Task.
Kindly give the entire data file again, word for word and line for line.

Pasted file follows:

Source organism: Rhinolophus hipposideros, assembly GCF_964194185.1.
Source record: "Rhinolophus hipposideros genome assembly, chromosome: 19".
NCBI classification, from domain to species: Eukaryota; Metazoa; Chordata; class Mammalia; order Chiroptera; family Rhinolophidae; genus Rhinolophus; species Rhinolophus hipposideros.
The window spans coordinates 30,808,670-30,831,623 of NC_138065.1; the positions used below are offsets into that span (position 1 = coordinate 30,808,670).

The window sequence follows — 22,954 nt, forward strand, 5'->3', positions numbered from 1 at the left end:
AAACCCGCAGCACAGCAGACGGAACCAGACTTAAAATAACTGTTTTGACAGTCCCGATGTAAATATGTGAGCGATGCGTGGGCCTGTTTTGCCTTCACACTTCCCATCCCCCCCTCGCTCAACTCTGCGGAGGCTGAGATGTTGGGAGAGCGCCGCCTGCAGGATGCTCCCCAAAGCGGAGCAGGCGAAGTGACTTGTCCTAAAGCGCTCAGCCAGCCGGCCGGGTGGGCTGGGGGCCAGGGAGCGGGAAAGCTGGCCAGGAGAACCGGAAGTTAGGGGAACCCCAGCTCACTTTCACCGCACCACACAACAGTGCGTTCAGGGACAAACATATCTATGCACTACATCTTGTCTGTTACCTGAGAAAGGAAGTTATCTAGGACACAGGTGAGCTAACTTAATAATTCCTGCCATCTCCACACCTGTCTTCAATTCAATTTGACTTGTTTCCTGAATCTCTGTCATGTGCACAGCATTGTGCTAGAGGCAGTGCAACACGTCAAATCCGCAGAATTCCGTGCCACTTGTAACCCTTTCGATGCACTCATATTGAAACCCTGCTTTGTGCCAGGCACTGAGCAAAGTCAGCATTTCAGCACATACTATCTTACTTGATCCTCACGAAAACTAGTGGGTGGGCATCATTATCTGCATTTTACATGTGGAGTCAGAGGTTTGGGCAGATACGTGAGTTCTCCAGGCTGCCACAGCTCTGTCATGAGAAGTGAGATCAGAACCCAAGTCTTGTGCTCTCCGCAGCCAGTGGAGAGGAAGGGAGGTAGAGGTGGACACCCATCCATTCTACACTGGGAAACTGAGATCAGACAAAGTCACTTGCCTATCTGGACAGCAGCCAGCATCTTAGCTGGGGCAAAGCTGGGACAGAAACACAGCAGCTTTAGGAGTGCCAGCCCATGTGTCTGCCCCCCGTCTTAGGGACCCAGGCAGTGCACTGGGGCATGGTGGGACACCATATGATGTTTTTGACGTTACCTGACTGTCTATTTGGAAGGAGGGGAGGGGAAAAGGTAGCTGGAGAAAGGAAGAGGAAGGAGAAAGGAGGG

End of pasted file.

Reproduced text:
Source organism: Rhinolophus hipposideros, assembly GCF_964194185.1.
Source record: "Rhinolophus hipposideros genome assembly, chromosome: 19".
NCBI classification, from domain to species: Eukaryota; Metazoa; Chordata; class Mammalia; order Chiroptera; family Rhinolophidae; genus Rhinolophus; species Rhinolophus hipposideros.
The window spans coordinates 30,808,670-30,831,623 of NC_138065.1; the positions used below are offsets into that span (position 1 = coordinate 30,808,670).

The window sequence follows — 22,954 nt, forward strand, 5'->3', positions numbered from 1 at the left end:
AAACCCGCAGCACAGCAGACGGAACCAGACTTAAAATAACTGTTTTGACAGTCCCGATGTAAATATGTGAGCGATGCGTGGGCCTGTTTTGCCTTCACACTTCCCATCCCCCCCTCGCTCAACTCTGCGGAGGCTGAGATGTTGGGAGAGCGCCGCCTGCAGGATGCTCCCCAAAGCGGAGCAGGCGAAGTGACTTGTCCTAAAGCGCTCAGCCAGCCGGCCGGGTGGGCTGGGGGCCAGGGAGCGGGAAAGCTGGCCAGGAGAACCGGAAGTTAGGGGAACCCCAGCTCACTTTCACCGCACCACACAACAGTGCGTTCAGGGACAAACATATCTATGCACTACATCTTGTCTGTTACCTGAGAAAGGAAGTTATCTAGGACACAGGTGAGCTAACTTAATAATTCCTGCCATCTCCACACCTGTCTTCAATTCAATTTGACTTGTTTCCTGAATCTCTGTCATGTGCACAGCATTGTGCTAGAGGCAGTGCAACACGTCAAATCCGCAGAATTCCGTGCCACTTGTAACCCTTTCGATGCACTCATATTGAAACCCTGCTTTGTGCCAGGCACTGAGCAAAGTCAGCATTTCAGCACATACTATCTTACTTGATCCTCACGAAAACTAGTGGGTGGGCATCATTATCTGCATTTTACATGTGGAGTCAGAGGTTTGGGCAGATACGTGAGTTCTCCAGGCTGCCACAGCTCTGTCATGAGAAGTGAGATCAGAACCCAAGTCTTGTGCTCTCCGCAGCCAGTGGAGAGGAAGGGAGGTAGAGGTGGACACCCATCCATTCTACACTGGGAAACTGAGATCAGACAAAGTCACTTGCCTATCTGGACAGCAGCCAGCATCTTAGCTGGGGCAAAGCTGGGACAGAAACACAGCAGCTTTAGGAGTGCCAGCCCATGTGTCTGCCCCCCGTCTTAGGGACCCAGGCAGTGCACTGGGGCATGGTGGGACACCATATGATGTTTTTGACGTTACCTGACTGTCTATTTGGAAGGAGGGGAGGGGAAAAGGTAGCTGGAGAAAGGAAGAGGAAGGAGAAAGGAGGG